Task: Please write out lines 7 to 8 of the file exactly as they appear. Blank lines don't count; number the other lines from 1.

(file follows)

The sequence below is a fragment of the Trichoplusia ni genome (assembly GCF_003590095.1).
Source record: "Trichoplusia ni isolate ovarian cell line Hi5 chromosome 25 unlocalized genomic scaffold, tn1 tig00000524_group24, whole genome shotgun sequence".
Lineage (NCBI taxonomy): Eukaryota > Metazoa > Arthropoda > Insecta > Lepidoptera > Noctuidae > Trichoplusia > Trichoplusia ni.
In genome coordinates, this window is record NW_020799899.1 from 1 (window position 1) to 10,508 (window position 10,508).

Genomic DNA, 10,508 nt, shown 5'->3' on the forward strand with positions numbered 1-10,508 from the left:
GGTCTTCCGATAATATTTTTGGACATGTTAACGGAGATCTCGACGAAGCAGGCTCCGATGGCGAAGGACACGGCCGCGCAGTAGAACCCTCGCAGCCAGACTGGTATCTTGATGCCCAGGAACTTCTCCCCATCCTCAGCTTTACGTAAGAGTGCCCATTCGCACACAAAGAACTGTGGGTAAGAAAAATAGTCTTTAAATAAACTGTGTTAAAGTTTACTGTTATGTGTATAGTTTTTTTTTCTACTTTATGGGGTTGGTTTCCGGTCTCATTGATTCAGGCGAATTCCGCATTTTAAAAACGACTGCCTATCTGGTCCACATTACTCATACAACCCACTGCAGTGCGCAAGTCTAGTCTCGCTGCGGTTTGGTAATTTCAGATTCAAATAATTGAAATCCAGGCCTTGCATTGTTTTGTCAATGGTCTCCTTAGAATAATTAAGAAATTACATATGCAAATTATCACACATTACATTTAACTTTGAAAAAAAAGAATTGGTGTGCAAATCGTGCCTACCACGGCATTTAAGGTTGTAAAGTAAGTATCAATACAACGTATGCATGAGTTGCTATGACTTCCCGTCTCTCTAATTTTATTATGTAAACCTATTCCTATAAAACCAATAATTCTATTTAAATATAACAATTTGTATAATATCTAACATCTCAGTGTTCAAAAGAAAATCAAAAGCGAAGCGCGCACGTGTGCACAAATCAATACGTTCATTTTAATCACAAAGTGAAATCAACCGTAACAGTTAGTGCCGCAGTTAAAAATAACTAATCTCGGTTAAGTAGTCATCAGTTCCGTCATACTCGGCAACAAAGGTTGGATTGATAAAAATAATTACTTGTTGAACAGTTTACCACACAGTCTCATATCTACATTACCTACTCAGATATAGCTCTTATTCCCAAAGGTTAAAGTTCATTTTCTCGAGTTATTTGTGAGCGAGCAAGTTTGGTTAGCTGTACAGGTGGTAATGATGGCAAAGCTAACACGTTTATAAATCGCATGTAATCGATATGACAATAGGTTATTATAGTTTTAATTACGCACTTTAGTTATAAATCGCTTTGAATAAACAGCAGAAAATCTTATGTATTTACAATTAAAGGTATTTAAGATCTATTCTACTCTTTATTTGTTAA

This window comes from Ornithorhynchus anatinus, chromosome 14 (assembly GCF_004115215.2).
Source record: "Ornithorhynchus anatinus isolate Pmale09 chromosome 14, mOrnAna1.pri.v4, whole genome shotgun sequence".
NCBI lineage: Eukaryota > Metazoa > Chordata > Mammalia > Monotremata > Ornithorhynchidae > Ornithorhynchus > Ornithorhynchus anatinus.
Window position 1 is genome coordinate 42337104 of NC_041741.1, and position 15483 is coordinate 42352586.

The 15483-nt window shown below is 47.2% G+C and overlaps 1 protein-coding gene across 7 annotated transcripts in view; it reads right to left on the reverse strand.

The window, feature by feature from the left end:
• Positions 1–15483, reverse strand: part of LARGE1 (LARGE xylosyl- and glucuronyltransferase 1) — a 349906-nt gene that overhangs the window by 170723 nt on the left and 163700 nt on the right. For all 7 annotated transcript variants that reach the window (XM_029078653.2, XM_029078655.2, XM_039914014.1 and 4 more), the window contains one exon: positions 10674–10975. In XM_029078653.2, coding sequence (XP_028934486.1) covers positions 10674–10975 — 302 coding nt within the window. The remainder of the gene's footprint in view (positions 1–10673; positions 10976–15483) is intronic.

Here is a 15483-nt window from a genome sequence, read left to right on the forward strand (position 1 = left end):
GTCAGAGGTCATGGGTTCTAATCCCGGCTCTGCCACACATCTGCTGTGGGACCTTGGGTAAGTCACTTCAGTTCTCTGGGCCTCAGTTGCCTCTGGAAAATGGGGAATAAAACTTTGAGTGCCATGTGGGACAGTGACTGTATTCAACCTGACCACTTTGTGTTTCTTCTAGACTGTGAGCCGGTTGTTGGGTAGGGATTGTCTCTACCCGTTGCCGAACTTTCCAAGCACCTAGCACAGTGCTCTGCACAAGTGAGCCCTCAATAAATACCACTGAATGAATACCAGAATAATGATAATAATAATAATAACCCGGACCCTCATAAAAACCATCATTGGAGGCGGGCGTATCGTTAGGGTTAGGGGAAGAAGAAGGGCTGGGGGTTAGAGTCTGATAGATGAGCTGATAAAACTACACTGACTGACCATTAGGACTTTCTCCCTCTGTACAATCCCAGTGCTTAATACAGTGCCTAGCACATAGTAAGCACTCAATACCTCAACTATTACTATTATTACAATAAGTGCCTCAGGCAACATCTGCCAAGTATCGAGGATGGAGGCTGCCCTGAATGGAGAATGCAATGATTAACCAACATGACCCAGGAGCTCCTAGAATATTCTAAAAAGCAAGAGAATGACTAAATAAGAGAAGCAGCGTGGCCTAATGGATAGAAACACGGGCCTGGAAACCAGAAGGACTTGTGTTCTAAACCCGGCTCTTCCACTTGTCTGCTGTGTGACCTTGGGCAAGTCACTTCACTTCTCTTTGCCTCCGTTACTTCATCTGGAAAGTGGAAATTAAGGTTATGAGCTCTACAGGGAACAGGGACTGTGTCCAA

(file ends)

This window comes from Ornithorhynchus anatinus, chromosome 14 (assembly GCF_004115215.2).
Source record: "Ornithorhynchus anatinus isolate Pmale09 chromosome 14, mOrnAna1.pri.v4, whole genome shotgun sequence".